2.4.1 Abstraction Hierarchies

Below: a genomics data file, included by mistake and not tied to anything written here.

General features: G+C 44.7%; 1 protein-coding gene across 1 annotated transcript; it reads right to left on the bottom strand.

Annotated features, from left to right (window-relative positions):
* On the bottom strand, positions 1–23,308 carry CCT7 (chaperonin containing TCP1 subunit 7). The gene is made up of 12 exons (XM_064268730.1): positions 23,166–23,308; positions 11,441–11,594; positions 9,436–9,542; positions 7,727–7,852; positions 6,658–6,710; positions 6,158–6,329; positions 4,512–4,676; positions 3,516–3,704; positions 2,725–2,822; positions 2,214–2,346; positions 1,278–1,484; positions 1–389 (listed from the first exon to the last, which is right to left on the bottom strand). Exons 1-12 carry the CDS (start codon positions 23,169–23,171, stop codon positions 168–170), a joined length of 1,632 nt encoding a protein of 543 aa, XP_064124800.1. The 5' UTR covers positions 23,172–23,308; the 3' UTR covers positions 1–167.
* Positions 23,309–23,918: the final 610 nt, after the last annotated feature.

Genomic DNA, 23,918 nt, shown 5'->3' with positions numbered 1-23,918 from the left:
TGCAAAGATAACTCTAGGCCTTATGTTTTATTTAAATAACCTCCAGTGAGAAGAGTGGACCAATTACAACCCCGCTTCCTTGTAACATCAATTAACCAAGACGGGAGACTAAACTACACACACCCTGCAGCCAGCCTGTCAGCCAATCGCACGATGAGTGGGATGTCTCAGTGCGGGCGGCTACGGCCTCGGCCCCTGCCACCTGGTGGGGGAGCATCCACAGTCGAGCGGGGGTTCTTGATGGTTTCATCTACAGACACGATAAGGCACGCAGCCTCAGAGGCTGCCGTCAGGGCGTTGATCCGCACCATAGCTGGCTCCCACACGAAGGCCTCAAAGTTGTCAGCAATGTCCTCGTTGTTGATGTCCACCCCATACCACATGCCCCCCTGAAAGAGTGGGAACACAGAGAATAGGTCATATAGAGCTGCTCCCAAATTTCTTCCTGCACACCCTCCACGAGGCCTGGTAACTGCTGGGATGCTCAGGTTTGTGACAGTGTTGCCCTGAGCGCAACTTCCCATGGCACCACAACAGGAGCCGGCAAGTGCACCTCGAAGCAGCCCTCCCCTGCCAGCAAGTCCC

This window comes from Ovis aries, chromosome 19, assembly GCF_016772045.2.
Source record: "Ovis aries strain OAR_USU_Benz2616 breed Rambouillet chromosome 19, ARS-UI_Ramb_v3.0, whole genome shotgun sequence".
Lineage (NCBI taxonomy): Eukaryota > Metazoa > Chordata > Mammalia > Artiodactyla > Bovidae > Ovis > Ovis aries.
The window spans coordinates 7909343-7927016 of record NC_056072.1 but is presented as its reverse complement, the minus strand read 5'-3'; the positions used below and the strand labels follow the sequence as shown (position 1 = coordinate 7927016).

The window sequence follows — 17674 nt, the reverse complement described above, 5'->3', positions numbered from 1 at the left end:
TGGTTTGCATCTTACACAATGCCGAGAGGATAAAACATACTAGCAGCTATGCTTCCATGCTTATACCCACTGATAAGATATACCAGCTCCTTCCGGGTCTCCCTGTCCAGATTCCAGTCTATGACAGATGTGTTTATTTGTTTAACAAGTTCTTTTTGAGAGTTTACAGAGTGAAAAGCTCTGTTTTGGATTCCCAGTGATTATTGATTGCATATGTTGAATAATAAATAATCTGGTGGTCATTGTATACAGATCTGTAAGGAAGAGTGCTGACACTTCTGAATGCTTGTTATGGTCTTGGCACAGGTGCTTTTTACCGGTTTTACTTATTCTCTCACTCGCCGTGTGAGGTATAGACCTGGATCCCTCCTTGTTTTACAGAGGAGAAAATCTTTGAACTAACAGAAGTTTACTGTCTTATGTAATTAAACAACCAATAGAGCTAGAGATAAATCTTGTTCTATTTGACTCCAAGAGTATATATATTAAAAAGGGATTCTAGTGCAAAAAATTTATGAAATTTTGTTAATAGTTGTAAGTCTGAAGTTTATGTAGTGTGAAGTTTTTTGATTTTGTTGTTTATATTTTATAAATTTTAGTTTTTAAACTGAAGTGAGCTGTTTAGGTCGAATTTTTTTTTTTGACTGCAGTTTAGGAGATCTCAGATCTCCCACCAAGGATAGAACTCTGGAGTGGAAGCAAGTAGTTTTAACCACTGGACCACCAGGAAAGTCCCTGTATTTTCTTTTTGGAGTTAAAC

New concepts can be created by abstracting from existing ones. This means disregarding certain aspects of a concept in favour of others. Starting with the concept dog, we can disregard certain properties of dogs and arrive at the more abstract concept mammal, which in turn can be abstracted to animal, etc. Abstraction is often useful when given a large number of concepts with the aim of finding out what they have in common. To achieve this a new, more general concept than the previously given ones is constructed. For example, the concepts triangle, square, rectangle, pentagon, and hexagon can be abstracted to polygon. The more general concept is called a generalisation of the more specific one. Conversely, the more specific concept is called a specialisation of the more general one. So, mammal is a generalisation of dog and a specialisation of animal. Note that every property that can be attributed to a concept can also be attributed to a specialisation of it, but the opposite does not hold true. For instance, the properties weight, colour, and brain volume, which are relevant to mammals are also relevant to dogs, but the property tail length which is relevant to dogs is not generally applicable to mammals.